Remove Impeachment?

February 9, 2020

By Steve Stofka

Despite a strong labor market and a rising stock market, last year’s deficit was the largest in seven years (Tankersly, 2020). The tax cut package of 2017 has not delivered the promised economic growth. The first estimate of 2019 GDP annual growth was 2.3% (FRED, n.d.), the average during the past four years of the Obama administration. According to Mr. Trump, that growth rate was a “disaster” under Obama. Now it is a good growth rate. In his State of the Union address this week, President Trump said that “our economy is the best it has ever been” (CPR, 2020).

Growth during the three years of the Trump administration has averaged 2.5%, slightly above the tepid rate of growth under Obama. The growth standard is 3.0%, the average during the last fifty years of the 20th century.

How to make a tired nag of an economy look like a racehorse? The White House Council of Economic Advisors compared GDP growth during the Trump administration to growth projections of 2.0% made before the 2016 election (CEA, 2020). That comparison makes the growth rate look ½% higher than expectations. A component of GDP growth is government spending, whether that spending is borrowed or not. That additional growth has come at the expense of the Federal debt (CBO, 2020).

Like the Obama administration before, the Trump administration has bought itself GDP growth by borrowing money from the rest of the world and spending it. Without those annual deficits, GDP growth would have been negative for the past 15 years. The stock market has climbed 33% since the 2016 election because the money is flowing freely from Washington and the Federal Reserve. The amount of borrowed and printed money that the Federal government pumps into the economy creates additional profits for companies.

As predicted, President Trump was found not guilty by the Senate. Since the founding of the country, three Presidents have been tried for impeachment but not convicted. Let’s look at the Presidents who were not impeached even though they committed arguably impeachable offenses.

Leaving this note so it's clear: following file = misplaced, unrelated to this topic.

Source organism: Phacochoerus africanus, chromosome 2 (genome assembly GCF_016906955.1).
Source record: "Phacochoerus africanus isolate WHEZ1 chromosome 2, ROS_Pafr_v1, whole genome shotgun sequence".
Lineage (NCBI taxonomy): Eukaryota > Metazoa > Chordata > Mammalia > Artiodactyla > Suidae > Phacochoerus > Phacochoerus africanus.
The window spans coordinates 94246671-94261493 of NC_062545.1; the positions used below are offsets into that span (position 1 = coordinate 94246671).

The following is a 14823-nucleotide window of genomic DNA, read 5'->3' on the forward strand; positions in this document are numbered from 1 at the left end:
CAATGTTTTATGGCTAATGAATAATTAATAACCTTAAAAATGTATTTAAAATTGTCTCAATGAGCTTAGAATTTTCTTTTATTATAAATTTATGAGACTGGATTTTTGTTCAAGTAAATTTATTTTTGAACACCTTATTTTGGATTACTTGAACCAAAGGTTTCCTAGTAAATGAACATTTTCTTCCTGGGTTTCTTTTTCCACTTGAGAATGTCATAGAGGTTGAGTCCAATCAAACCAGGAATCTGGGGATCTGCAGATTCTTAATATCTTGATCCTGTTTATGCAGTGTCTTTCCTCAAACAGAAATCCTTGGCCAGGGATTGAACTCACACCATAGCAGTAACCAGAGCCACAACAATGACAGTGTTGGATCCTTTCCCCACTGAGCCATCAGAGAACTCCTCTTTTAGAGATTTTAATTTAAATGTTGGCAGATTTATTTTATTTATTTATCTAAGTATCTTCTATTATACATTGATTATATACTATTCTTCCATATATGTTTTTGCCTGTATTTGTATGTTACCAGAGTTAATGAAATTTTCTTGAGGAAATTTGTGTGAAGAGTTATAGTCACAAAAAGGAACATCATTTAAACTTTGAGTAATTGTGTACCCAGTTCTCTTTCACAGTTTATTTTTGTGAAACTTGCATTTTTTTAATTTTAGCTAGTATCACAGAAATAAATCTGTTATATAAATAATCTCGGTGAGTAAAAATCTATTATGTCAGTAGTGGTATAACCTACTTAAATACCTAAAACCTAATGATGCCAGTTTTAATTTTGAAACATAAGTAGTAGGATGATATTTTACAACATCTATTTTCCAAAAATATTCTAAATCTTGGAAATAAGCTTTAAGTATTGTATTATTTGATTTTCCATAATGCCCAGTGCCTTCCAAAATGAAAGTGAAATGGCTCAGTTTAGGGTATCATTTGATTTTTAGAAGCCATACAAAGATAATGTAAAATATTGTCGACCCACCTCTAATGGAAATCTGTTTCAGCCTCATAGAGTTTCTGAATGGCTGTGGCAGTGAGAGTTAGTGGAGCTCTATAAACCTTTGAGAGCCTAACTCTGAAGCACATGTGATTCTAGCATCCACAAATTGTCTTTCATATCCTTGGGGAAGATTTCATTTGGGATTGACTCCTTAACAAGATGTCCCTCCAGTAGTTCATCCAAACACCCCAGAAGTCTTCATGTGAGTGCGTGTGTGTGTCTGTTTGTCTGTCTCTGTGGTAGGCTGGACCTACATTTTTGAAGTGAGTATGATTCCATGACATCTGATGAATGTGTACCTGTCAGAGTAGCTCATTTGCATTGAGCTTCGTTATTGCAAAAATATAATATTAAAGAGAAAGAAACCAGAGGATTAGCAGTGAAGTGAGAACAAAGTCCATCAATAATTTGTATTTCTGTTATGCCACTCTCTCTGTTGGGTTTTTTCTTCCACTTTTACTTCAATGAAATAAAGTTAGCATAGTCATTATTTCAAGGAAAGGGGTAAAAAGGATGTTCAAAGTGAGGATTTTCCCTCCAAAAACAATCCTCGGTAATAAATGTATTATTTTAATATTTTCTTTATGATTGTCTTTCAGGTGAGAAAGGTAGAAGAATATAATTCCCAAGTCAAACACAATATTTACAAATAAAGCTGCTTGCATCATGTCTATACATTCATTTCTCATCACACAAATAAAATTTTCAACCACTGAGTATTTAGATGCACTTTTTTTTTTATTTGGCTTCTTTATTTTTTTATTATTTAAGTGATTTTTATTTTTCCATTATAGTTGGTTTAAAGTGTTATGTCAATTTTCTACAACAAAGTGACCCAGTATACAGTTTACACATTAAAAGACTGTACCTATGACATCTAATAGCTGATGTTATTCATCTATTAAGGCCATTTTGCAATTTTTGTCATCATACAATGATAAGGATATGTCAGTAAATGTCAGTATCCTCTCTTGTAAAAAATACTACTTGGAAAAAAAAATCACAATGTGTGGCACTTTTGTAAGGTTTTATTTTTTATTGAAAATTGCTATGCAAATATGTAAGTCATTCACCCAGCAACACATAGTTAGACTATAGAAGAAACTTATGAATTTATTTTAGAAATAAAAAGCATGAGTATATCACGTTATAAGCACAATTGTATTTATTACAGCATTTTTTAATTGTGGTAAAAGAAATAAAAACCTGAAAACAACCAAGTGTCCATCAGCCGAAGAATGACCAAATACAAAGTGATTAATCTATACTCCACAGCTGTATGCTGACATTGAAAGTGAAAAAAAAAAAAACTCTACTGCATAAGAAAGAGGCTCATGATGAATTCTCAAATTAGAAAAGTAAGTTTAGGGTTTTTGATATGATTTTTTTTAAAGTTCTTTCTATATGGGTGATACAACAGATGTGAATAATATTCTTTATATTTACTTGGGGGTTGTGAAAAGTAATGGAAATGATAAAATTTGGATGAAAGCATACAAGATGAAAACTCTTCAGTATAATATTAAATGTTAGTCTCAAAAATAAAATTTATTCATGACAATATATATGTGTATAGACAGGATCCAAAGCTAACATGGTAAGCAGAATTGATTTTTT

President Franklin Delano Roosevelt was not impeached by a Democratic House for lying to Congress about the lend lease program to Britain in 1940. President Lyndon Johnson was not impeached by a Democratic House for lying to Congress about the Gulf of Tonkin attack in Vietnam in 1964 (Moise, 2019). President Ronald Reagan was not impeached by a Democratic House for his complicity in selling arms to Iran (Brown U., n.d.).

All of these were matters were of grave national importance to the American people. President Clinton was impeached by a Republican House for lying to them about his affair with a White House aide. Tawdry, yes. National importance? No.

Since no president has been convicted of impeachment, should we enact a Constitutional amendment to nullify impeachment? The arguments we have today about impeachment reflect the same arguments made by delegates at the Constitutional Convention in 1787 (Klarman, 2016). Some thought that state legislatures should initiate impeachment proceedings. The “New Jersey” plan proposed that a majority of state governors could remove a president. Some wanted to give the Congress power to remove a president at will, but others thought that would make the president subservient to Congress. Thinking that Congress might threaten impeachment as retribution for a presidential veto, some advocated against impeachment at all. Shouldn’t the voters decide, they argued? If the president were elected every two years, the voters could vote a president out of office at the next election. A Presidential term should last longer than two years was the counterargument. Most of the delegates agreed that impeachment was a check on a president and decided to include it in the Constitution.